A sufficient sum has been wasted, emphatically wasted, upon the Vatican Mount, to render the inhabitants of the papal dominions free, great, and happy, instead of sinking them into miserable and abject. slaves. The original cost of St. Peter's was something like sixty millions of dollars; and the gorgeous, tasteless Sacristy added by Pius VI. with other embellishments which every new Pope is ambitious of introducing, has increased the total expenditure to an amount not less than a hundred millions! And what is the intrinsic value of this gewgaw, with all its dazzling glories? For any purposes of religious worship, the humble temple of Goldsmith's Curate,

"The decent church that topp'd the neighbouring hill,"

is worth more than all the pomp and glare of St. Peter's, leading the thoughts astray, and fixing the eye, not on heaven, but on the monuments of human pride. Long, long may it be, before our country shall in the remotest degree follow an example, as fatal to national prosperity, as it is contrary to the spirit of christianity!






June, 1826.

ADJOINING St. Peter's on the north is the Vatican or the Palace of the Pope, an irregular, enormous pile, covering an area twelve hundred feet in length by one thousand in breadth, and forming a congeries of buildings, which have been added one after another, from the days of Constantine to the present period. As no systematic plans or orders of architecture have been followed, and as the various sections have sprung up in ages widely differing in character, the exterior is without form and void, presenting nothing striking except its magnitude. Some of the twenty-five courts enclosed by these vast ranges of palaces are rather splendid, adorned with fountains, and the other usual embellishments. One peculiar feature prevails in the construction of these buildings. They conform to the original contour of the hill, rising one above another on the acclivity; and the extensive galleries, which have been opened in the interior, are in the forms of inclined planes, which may be considered an ornament rather than a defect.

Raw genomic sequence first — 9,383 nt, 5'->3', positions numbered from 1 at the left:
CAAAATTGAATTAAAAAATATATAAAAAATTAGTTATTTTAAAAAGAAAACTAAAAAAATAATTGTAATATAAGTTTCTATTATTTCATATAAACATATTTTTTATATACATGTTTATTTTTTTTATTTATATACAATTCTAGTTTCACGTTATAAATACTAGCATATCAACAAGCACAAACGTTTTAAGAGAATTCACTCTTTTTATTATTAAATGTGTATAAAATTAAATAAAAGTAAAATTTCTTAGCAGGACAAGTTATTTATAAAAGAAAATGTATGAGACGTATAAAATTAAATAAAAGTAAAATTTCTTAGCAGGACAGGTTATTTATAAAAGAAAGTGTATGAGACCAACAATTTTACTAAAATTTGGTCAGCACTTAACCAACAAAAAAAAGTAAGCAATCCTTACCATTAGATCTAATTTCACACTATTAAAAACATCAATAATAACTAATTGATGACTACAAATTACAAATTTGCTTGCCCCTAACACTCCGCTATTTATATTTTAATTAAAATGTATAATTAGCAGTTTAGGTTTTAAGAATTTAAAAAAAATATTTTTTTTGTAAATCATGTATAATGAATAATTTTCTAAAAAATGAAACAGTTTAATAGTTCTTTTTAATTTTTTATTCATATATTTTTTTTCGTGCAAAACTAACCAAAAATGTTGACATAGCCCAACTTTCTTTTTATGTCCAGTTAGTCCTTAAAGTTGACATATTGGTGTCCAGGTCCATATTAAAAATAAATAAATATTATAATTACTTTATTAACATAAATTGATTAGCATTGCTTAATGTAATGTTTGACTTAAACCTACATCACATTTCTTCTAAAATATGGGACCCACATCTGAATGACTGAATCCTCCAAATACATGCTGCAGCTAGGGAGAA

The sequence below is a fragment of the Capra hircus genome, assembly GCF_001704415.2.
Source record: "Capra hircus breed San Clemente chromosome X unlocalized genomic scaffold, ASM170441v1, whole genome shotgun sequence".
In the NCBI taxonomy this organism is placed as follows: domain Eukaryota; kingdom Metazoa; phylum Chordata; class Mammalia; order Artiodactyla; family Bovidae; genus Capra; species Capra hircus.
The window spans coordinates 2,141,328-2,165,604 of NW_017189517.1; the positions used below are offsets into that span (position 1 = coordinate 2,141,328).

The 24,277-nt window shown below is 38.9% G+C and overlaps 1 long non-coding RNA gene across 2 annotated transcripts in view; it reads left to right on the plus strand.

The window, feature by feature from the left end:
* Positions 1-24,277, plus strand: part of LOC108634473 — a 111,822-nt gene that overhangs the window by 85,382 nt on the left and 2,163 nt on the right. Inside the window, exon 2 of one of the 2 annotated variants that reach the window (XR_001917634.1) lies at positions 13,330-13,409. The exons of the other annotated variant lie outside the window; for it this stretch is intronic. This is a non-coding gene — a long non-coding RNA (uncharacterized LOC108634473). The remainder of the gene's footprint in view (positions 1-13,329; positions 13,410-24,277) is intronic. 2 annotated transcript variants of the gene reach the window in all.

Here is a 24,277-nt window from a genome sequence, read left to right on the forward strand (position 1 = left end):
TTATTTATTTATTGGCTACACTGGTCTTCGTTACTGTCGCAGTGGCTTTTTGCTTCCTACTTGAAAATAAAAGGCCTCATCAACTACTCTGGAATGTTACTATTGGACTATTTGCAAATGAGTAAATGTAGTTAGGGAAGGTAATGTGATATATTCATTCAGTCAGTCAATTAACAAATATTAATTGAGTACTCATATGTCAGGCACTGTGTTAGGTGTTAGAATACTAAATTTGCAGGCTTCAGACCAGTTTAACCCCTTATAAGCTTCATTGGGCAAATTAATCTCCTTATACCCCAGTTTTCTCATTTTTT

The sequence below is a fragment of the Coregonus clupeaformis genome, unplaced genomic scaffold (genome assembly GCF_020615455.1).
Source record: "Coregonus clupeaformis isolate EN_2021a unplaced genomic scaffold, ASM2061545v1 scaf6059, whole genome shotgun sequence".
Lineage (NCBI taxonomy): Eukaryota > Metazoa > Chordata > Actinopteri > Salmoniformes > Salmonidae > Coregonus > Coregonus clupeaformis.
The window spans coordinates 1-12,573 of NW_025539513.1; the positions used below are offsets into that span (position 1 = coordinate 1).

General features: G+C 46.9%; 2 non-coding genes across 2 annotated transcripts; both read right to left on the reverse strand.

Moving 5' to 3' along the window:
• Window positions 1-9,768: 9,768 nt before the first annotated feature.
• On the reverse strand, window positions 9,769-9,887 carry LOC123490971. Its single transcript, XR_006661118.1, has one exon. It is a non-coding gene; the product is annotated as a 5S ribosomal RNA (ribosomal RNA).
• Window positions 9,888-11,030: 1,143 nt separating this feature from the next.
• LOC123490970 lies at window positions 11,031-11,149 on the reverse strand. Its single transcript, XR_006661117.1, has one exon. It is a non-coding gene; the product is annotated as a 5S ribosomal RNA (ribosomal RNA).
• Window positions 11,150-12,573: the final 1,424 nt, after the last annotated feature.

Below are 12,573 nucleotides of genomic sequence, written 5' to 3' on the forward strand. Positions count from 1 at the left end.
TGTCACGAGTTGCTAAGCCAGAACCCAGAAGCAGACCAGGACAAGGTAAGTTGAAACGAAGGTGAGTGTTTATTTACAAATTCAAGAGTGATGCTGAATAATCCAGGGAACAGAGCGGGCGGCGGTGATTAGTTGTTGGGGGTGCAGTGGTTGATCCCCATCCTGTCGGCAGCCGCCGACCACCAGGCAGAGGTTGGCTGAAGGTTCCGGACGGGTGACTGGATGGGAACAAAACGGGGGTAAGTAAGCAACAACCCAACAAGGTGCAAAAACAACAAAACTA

The whole of the Vatican, except the suite of apartments appropriated to the Pope, is occupied as an immense repository of the fine arts -by far the most extensive and splendid in the world, not excepting the Gallery at Florence, or the Louvre at Paris. Several days were industriously employed in examining its various compartments; and as many months might be passed without exhausting their interesting contents. But I am neither an artist nor an amateur, and a cursory notice of a few of the more prominent objects will alone be attempted. A mere specification of the articles in the Vatican would fill a volume, which nobody of course would read.

The entrance is by the Sala Regia or Regal Stair-way, a magnificent flight of steps, springing from the Porch of St. Peter's, near the equestrian statue of Constantine, and leading to the second story of the palace. First in the labyrinth of apartments, which soon bewilder